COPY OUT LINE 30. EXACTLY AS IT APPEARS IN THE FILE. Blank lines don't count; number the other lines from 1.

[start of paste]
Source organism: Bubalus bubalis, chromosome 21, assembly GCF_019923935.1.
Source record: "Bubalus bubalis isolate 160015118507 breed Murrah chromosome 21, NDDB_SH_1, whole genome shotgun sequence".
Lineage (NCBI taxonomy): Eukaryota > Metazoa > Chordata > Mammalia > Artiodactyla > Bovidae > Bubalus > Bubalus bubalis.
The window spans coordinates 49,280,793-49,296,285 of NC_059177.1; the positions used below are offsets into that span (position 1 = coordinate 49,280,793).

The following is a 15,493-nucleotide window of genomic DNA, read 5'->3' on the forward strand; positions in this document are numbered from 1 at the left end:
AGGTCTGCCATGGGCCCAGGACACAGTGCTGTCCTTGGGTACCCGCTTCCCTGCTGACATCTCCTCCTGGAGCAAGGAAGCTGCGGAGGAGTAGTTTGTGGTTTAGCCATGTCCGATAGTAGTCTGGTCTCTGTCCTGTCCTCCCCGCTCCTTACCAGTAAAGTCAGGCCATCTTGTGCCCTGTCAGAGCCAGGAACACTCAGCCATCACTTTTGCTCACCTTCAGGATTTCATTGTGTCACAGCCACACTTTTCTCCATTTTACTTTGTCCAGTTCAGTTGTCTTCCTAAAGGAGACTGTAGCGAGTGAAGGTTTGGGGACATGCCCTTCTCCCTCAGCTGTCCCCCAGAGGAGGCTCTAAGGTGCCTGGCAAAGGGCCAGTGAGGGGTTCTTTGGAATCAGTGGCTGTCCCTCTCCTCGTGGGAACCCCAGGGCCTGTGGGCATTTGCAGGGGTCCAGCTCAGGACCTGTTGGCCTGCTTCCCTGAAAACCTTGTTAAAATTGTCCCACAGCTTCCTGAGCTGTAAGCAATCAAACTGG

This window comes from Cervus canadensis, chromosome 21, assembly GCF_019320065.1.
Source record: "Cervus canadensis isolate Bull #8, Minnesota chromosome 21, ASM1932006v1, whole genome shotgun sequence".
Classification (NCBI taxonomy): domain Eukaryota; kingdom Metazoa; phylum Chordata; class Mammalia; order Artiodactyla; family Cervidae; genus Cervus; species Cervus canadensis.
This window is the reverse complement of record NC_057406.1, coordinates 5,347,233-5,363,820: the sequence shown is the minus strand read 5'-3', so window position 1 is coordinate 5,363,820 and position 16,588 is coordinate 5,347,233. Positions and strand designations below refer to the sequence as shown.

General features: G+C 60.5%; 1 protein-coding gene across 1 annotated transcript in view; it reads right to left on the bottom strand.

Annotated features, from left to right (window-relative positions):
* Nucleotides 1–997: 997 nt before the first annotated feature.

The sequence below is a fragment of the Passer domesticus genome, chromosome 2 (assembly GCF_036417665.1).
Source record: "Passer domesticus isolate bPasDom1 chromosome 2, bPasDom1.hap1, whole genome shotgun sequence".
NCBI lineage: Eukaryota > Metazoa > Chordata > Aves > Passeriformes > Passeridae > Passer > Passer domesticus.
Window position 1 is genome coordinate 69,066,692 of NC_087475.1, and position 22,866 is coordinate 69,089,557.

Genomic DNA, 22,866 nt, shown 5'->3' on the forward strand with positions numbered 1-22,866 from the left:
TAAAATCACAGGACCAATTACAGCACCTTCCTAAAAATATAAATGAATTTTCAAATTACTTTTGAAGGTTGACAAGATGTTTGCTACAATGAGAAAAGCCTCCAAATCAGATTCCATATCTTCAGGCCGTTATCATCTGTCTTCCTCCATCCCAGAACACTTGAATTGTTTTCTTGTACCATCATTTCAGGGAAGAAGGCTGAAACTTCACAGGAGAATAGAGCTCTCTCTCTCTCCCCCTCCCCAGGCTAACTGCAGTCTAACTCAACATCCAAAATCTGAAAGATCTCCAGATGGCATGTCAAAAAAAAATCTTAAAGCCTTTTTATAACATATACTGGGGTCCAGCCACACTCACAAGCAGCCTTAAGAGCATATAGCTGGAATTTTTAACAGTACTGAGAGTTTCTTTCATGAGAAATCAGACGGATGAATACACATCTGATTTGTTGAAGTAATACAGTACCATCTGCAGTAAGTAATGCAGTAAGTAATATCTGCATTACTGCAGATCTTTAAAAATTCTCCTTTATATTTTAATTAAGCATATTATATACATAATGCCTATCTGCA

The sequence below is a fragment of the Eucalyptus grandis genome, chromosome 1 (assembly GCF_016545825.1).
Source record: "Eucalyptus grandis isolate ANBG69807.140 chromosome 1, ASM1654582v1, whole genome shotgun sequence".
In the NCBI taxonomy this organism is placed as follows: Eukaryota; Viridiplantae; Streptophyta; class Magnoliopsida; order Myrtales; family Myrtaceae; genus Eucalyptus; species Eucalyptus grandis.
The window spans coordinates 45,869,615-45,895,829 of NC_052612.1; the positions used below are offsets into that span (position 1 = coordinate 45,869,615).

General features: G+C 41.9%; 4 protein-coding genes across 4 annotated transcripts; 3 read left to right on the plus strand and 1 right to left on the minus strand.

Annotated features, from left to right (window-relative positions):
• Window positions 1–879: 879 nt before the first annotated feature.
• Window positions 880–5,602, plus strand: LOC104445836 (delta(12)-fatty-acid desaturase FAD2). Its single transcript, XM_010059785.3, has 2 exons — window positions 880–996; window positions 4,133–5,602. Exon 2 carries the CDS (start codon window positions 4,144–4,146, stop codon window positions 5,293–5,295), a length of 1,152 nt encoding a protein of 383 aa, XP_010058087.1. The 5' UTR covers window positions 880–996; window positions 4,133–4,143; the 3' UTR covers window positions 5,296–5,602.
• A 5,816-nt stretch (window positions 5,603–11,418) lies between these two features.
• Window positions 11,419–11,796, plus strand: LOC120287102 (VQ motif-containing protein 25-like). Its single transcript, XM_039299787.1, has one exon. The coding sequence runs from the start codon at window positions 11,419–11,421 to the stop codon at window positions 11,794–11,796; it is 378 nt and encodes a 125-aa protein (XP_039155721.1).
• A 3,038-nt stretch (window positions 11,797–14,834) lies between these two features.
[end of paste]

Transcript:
• A 3,038-nt stretch (window positions 11,797–14,834) lies between these two features.